Hands-on or hands-off?
Once you’re okay with the idea of hiring an advisor on an AUM-fee basis, your next major decision is determining whether you’ll trust them to manage your portfolio without your direct input or whether you want to keep them on a tight rein.
If you feel a need to drive the car, then it may make sense to hire the advisor in a non-discretionary capacity. In this arrangement, everything the advisor recommends—from your initial investment mix to buying or selling stocks, bonds or mutual funds–must first be approved by you, and carried out by you.
However, the tradeoff of this relationship is that it means you need to be available to execute when the situation calls for action. Is that realistic? For example, if you and your advisor have developed an investment strategy but then your advisor has to wait for you to approve each purchase or sale of a stock, you may end up losing more—or profiting less—than if the advisor had been able to act on their own.
This can especially hurt you during market downturns, when the advisor may want you to quickly offload shares of certain positions to limit losses while also buying other securities that are temporarily bargain priced. You can’t do this as easily if you’re on vacation or just can’t be reached.
Once you’ve gotten to know an advisor and have a sense of trust established, it’s a natural step to ask him to work in a discretionary capacity. This gives the advisor the ability to implement investment transactions on your behalf without having to get your approval first, as long as their actions align with your specific investment objectives and risk tolerance. Remember, you’re in a collaborative relationship so you can communicate as often as you want.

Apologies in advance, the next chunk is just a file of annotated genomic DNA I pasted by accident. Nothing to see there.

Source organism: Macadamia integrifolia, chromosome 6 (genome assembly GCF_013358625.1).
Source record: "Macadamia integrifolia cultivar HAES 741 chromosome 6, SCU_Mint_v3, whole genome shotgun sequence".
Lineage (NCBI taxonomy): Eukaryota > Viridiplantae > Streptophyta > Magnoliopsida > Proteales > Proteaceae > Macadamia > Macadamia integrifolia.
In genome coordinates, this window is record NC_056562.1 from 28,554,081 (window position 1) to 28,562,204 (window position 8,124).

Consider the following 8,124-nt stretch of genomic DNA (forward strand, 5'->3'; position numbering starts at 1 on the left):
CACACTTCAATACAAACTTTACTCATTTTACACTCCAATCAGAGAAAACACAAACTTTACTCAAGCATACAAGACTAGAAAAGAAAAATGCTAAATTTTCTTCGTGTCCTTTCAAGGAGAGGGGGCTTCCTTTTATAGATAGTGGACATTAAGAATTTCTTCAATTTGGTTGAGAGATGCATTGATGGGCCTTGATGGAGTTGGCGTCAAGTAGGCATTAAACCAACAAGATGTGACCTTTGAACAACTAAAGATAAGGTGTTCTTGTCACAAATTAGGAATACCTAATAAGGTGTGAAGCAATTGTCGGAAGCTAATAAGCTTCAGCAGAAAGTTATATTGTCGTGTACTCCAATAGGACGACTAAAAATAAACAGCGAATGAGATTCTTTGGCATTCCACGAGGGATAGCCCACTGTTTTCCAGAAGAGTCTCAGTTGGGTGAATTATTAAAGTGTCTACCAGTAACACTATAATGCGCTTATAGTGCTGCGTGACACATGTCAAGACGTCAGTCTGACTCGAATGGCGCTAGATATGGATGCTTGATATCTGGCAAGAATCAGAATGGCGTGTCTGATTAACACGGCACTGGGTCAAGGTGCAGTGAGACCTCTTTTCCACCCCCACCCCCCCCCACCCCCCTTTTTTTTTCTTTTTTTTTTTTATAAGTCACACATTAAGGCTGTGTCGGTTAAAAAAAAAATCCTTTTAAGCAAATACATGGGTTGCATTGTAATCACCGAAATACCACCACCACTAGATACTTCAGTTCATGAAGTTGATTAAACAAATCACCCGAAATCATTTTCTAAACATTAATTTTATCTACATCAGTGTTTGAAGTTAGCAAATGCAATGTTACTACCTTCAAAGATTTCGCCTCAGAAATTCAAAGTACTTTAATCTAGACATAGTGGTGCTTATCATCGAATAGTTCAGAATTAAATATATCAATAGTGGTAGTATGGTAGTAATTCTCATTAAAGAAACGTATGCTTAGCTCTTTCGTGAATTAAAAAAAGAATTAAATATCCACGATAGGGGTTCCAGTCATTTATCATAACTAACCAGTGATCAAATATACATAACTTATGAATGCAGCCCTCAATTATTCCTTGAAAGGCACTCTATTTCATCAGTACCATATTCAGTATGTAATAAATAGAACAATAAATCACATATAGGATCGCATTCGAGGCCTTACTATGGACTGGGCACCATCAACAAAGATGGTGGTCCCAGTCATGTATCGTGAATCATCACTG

Fees that pay for themselves
Of course, AUM fees are only worth paying if the advisor can help you achieve your financial objectives more effectively than you could on your own.
While this is not easy to qualify, there is a growing body of research that claims that, when certain processes are followed, a fee-only advisor significantly improves investment results.
For example, according to a Vanguard study, an advisor who does all of the above can potentially add around 3% in returns every year. Another study by Morningstar claims that financial planners who use advanced retirement planning and investment strategies can generate, on average, as much as 22% more income for their clients during their retirement years.
Choose like a consumer
Of course, if you’re going to spend $10,000 a year to have an advisor manage your $1 million dollar portfolio, the due diligence process you use for choosing them should be as thorough as what you’d use if you were hiring a lawyer, accountant or contractor.
Most people rely on advisor recommendations that come from friends or family members. Few people realize they can get more facts about an advisor’s background from regulators at the Investment Adviser Public Disclosure website.
When you meet with the advisor for their first time, ask about all fees. How much will you have to pay account maintenance or custodian fees? Transaction fees for check writing or wire transfers? By law, any advisor is required to provide you with a standalone document listing their fees. Even so, you’ll want to know exactly what you’ll be getting and what you’re paying for before you hire them.